Here is the sixth in a series of sermons on Paul’s Epistle to the Colossians from Falls Church Anglican in Virginia.  This one is preached by Steve Cannizzaro, their Director of Discipleship and Outreach, and if you wish you can read the text here.  This is another very good message – well worth the time.

The Rev. Dick Lucas: “The friend who was not ashamed” (2 Timothy 1:8-18)

November 2, 2019

From the Rev. Dick Lucas, formerly rector of St. Helen’s Bishopsgate in London, here is a message he preached titled “The friend who was not ashamed.”  This message is based on 2 Timothy 1:8-18, where the Apostle Paul praises Onesiphorus as being “not ashamed of my chains.”  Can you imagine how powerful a ministry Onesiphorus must have had for Paul?  The Apostle adds that “when he was in Rome, he sought me out very diligently and found me.” If we think about it, nearly everyone needs such friends, and Onesiphorus is certainly a role model for us all.

Dr. John Woodhouse: Three sermons on Ezekiel

October 31, 2019

Here are three messages from Dr. John Woodhouse on the Book of Ezekiel.  They are quite relevant to our times, in large part because Ezekiel itself is relevant to our times, and the prophet’s message of hope is very much needed.

Talk 1: Ezekiel 1

Talk 2: Ezekiel 2:1-5

Talk 3: Ezekiel 2:3-3:15

The Rev. Ben Jefferies: “A Reformed Litany of the Saints: for All Saints’ Day”

October 30, 2019

Writing for The North American Anglican, the Rev. Ben Jefferies has penned a column on A Reformed Litany of the Saints: for All Saints’ Day that is well worth reading and pondering.  He begins by saying:

Article 22 authoritatively asserts that the, “…Invocation of Saints, is a fond thing, vainly invented, and grounded upon no warranty of Scripture, but rather repugnant to the Word of God.”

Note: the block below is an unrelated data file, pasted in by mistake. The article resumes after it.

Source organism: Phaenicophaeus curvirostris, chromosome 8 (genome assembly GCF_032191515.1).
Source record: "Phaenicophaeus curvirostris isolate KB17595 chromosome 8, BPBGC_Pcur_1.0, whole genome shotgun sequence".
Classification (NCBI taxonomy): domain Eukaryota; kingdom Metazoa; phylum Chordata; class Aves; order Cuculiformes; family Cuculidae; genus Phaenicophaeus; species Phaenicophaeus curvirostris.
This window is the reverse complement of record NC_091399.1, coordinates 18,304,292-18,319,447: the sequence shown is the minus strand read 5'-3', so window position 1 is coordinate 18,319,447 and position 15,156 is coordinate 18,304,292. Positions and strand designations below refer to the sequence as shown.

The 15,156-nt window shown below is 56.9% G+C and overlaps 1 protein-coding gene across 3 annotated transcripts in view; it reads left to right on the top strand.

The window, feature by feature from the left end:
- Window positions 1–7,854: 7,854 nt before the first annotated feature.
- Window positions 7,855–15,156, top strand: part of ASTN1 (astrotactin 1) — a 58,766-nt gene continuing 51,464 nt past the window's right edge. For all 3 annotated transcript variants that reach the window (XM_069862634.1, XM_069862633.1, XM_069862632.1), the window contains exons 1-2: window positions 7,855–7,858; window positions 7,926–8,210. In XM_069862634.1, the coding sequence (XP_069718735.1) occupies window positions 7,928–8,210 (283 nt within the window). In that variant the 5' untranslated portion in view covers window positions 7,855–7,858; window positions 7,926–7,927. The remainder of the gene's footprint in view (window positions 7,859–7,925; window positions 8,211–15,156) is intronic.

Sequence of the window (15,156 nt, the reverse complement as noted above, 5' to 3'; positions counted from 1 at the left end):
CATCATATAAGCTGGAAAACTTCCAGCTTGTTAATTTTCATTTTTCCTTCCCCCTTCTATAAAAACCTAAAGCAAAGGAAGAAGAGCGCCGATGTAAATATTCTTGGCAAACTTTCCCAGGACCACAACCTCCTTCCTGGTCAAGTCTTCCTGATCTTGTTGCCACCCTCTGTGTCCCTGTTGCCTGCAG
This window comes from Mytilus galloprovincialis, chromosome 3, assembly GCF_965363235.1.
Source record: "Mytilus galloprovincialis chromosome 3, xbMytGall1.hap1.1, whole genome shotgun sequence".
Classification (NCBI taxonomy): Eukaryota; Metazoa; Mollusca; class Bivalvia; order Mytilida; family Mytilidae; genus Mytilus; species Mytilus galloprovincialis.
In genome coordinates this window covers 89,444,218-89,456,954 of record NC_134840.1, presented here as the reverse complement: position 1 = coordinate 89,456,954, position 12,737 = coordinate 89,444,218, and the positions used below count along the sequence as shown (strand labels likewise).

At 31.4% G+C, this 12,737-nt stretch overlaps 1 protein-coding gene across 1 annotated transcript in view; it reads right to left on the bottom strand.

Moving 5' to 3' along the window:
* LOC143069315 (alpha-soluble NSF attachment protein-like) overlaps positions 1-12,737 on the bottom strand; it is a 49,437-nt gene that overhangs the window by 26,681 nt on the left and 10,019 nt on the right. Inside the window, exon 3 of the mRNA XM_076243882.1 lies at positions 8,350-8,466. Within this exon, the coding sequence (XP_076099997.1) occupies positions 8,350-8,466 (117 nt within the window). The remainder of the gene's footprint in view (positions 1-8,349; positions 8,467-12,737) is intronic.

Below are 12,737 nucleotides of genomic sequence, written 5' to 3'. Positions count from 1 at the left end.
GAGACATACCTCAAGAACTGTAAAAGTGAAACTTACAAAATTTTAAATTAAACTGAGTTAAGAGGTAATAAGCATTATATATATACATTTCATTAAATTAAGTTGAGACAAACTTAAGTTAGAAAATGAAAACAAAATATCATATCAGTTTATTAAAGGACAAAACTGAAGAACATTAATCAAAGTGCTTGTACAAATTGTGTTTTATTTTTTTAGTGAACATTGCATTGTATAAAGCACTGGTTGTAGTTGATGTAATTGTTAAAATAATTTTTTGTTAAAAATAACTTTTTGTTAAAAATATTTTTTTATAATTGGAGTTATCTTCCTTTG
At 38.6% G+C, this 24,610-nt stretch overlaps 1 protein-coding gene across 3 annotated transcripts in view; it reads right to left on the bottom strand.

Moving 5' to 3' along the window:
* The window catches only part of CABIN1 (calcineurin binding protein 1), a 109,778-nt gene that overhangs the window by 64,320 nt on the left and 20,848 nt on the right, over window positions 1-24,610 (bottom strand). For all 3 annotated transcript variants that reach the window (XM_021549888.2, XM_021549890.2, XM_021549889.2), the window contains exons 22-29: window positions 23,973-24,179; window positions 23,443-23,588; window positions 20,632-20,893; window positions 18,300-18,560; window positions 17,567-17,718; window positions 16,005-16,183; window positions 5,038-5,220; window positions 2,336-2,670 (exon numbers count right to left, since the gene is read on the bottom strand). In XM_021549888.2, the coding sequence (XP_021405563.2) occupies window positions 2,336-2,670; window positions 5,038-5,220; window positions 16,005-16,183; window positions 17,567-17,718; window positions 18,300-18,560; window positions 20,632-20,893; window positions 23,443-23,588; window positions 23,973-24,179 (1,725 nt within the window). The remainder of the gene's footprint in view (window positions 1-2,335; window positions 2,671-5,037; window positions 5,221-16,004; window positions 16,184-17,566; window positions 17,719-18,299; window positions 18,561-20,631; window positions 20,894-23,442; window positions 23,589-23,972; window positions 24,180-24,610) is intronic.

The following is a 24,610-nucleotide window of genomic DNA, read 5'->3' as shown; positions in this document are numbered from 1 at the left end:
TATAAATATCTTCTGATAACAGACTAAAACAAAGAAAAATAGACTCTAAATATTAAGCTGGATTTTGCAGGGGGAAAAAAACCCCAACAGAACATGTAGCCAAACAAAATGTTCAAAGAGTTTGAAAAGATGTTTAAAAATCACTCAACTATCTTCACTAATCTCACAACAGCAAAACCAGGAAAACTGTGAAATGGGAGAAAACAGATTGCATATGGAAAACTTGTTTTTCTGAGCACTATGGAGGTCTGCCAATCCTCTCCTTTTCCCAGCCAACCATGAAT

Indeed it is. Nowhere in the Bible has God revealed that the departed saints are capable of hearing our petitions. They may, but we cannot know, because only an authoritative revelation from God would make it certain, and we have no such revelation. […] Moreover, the history of the late Middle Ages, as well as the observable piety of many who belong to the Church of Rome or the East today, shows us that reaching out in one’s spirit to departed saints very quickly trespasses on the communication that God intends for us to have with himself alone. He alone knows our thoughts. He alone hears our cries. To take our needs to the saints is to slight the God who desires to provide for them. Worse than this, to assume that the Saints somehow take more pity on us than the Father who would give his only Son for our sake, is to insult the goodness of our God and Savior.

He goes on to offer a “Modified Liturgy of the Saints” that is in my opinion truer to our Anglican heritage – see what you think.

The Rev. Ryan Muir: “Dependence Despite Difficulties” (Psalm 57)

October 29, 2019

From the good people of Jesmond Parish Church in the United Kingdom, here is a message by the Rev. Ryan Muir, titled “Dependence Despite Difficulties”. It is based on Psalm 57 and the YouTube notes say “When decisions, disappointments, difficulties and disasters arise what is your immediate response? Is it to ignore the problem; to turn to entertainment or your phone, to solve the problem, or perhaps to seek help? Again and again we see that King David’s response to extremely challenging decisions and difficulties is to depend on God in prayer. Let’s learn from his example in Psalm 57.”